When an applicant timely submits evidence traversing a rejection, the examiner must reconsider the patentability of the claimed invention. The ultimate determination of patentability must be based on consideration of the entire record, by a preponderance of evidence, with due consideration to the persuasiveness of any arguments and any secondary evidence. In re Oetiker, 977 F.2d 1443, 24 USPQ2d 1443 (Fed. Cir. 1992). The submission of objective evidence of patentability does not mandate a conclusion of patentability in and of itself. In re Chupp, 816 F.2d 643, 2 USPQ2d 1437 (Fed. Cir. 1987). Facts established by rebuttal evidence must be evaluated along with the facts on which the conclusion of a prima facie case was reached, not against the conclusion itself. In re Eli Lilly, 902 F.2d 943, 14 USPQ2d 1741 (Fed. Cir. 1990). In other words, each piece of rebuttal evidence should not be evaluated for its ability to knockdown the prima facie case. All of the competent rebuttal evidence taken as a whole should be weighed against the evidence supporting the prima facie case. In re Piasecki, 745 F.2d 1468, 1472, 223 USPQ 785, 788 (Fed. Cir. 1984). Although the record may establish evidence of secondary considerations which are indicia of nonobviousness, the record may also establish such a strong case of obviousness that the objective evidence of nonobviousness is not sufficient to outweigh the evidence of obviousness. Newell Cos. v. Kenney Mfg. Co., 864 F.2d 757, 769, 9 USPQ2d 1417, 1427 (Fed. Cir. 1988), cert. denied, 493 U.S. 814 (1989); Richardson-Vicks, Inc., v. The Upjohn Co., 122 F.3d 1476, 1484, 44 USPQ2d 1181, 1187 (Fed. Cir. 1997) (showing of unexpected results and commercial success of claimed ibuprofen and pseudoephedrine combination in single tablet form, while supported by substantial evidence, held not to overcome strong prima facie case of obviousness). See In re Piasecki, 745 F.2d 1468, 223 USPQ 785 (Fed. Cir. 1984) for a detailed discussion of the proper roles of the examiner’s prima facie case and applicant’s rebuttal evidence in the final determination of obviousness.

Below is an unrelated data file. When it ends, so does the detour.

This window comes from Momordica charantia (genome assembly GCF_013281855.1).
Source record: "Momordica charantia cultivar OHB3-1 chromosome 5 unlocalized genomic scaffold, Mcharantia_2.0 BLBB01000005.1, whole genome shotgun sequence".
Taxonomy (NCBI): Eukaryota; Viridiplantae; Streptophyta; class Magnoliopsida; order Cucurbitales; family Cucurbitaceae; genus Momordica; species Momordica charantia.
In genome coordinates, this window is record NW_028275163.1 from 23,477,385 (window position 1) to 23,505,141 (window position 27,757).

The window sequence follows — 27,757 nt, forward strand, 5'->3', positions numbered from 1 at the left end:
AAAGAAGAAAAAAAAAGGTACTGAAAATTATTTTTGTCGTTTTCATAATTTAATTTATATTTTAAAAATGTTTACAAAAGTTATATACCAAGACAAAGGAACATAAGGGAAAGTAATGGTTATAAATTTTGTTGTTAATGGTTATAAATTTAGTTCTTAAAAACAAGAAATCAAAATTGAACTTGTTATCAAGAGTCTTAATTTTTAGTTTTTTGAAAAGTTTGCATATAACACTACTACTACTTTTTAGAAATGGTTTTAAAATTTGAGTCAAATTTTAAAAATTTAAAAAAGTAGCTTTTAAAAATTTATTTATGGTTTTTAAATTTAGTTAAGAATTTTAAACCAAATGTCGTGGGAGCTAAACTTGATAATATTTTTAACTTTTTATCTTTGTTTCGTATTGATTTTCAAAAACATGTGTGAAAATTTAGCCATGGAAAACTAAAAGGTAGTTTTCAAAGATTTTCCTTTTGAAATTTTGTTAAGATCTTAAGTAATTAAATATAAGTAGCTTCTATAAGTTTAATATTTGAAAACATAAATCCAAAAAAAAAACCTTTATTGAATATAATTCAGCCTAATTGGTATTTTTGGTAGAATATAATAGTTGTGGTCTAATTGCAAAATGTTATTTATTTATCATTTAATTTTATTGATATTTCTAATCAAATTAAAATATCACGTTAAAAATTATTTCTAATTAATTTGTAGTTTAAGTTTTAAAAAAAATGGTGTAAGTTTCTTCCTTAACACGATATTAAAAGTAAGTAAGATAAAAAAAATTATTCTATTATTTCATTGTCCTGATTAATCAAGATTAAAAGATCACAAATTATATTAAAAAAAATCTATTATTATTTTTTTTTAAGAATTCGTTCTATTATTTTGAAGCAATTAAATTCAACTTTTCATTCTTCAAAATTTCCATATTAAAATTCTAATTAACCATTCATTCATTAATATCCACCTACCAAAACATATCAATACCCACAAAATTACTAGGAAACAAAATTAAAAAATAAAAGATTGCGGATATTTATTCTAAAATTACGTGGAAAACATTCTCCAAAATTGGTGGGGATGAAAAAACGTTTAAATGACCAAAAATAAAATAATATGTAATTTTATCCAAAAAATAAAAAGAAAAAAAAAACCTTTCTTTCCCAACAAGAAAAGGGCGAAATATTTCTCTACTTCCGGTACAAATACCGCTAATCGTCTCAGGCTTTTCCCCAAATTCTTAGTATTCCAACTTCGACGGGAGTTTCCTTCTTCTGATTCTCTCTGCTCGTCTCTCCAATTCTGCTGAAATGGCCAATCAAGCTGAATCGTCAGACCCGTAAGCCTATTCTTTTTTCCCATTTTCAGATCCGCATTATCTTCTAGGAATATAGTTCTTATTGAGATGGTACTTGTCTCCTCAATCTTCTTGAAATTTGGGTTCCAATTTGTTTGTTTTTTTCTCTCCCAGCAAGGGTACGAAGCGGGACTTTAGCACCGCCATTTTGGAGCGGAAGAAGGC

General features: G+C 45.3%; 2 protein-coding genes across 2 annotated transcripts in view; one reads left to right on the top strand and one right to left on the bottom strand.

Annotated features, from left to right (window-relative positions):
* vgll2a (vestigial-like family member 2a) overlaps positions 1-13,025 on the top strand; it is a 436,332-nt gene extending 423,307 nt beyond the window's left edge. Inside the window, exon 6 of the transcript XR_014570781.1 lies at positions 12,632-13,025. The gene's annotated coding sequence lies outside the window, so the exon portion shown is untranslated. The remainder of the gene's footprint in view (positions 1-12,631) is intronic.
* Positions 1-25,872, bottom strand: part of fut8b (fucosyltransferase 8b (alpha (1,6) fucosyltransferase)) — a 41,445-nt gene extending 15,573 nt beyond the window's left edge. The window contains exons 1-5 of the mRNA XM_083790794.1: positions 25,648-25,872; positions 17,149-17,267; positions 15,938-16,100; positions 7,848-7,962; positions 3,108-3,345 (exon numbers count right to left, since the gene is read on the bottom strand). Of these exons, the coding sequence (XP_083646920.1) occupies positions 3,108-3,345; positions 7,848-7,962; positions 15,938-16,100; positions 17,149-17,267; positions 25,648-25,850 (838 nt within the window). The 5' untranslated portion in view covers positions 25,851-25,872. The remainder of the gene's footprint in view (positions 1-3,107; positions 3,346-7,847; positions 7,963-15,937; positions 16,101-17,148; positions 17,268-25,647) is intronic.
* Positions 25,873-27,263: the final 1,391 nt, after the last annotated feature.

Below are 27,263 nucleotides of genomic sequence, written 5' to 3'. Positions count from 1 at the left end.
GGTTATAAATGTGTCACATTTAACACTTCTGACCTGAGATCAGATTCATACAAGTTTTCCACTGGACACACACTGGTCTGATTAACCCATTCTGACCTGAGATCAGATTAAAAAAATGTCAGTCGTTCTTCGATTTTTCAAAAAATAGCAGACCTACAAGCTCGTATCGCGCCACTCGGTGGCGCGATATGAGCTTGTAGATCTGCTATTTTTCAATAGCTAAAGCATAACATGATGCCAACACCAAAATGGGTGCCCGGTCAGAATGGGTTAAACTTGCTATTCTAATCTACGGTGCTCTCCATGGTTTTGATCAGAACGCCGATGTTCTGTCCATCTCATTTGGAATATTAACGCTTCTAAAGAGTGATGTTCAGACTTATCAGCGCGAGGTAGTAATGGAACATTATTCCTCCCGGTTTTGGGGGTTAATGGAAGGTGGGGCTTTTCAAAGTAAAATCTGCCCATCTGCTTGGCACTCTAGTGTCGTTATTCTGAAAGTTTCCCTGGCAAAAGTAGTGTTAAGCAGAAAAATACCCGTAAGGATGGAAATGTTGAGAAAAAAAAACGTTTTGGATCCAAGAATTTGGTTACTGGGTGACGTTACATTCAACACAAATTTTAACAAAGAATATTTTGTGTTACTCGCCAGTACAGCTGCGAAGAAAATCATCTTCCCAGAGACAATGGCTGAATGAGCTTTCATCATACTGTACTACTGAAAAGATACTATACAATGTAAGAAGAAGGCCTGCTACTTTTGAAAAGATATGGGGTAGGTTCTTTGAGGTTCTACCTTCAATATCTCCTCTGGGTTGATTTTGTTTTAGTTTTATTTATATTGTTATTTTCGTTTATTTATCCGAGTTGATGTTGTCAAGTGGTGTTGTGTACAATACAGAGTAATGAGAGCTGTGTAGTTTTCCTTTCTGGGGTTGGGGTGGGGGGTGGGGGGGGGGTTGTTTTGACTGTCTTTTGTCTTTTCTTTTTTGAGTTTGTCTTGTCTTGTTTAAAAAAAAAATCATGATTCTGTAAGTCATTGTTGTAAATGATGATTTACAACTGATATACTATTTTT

If, after evaluating the evidence, the examiner is still not convinced that the claimed invention is patentable, the next Office action should include a statement to that effect and identify the reason(s) (e.g., evidence of commercial success not convincing, the commercial success not related to the technology, etc.). See Demaco Corp. v. F. Von Langsdorff Licensing Ltd., 851 F.2d 1387, 7 USPQ2d 1222 (Fed. Cir.), cert. denied, 488 U.S. 956 (1988). See also MPEP § 716.01. See MPEP § 2145 for guidance in determining whether rebuttal evidence is sufficient to overcome a prima facie case of obviousness.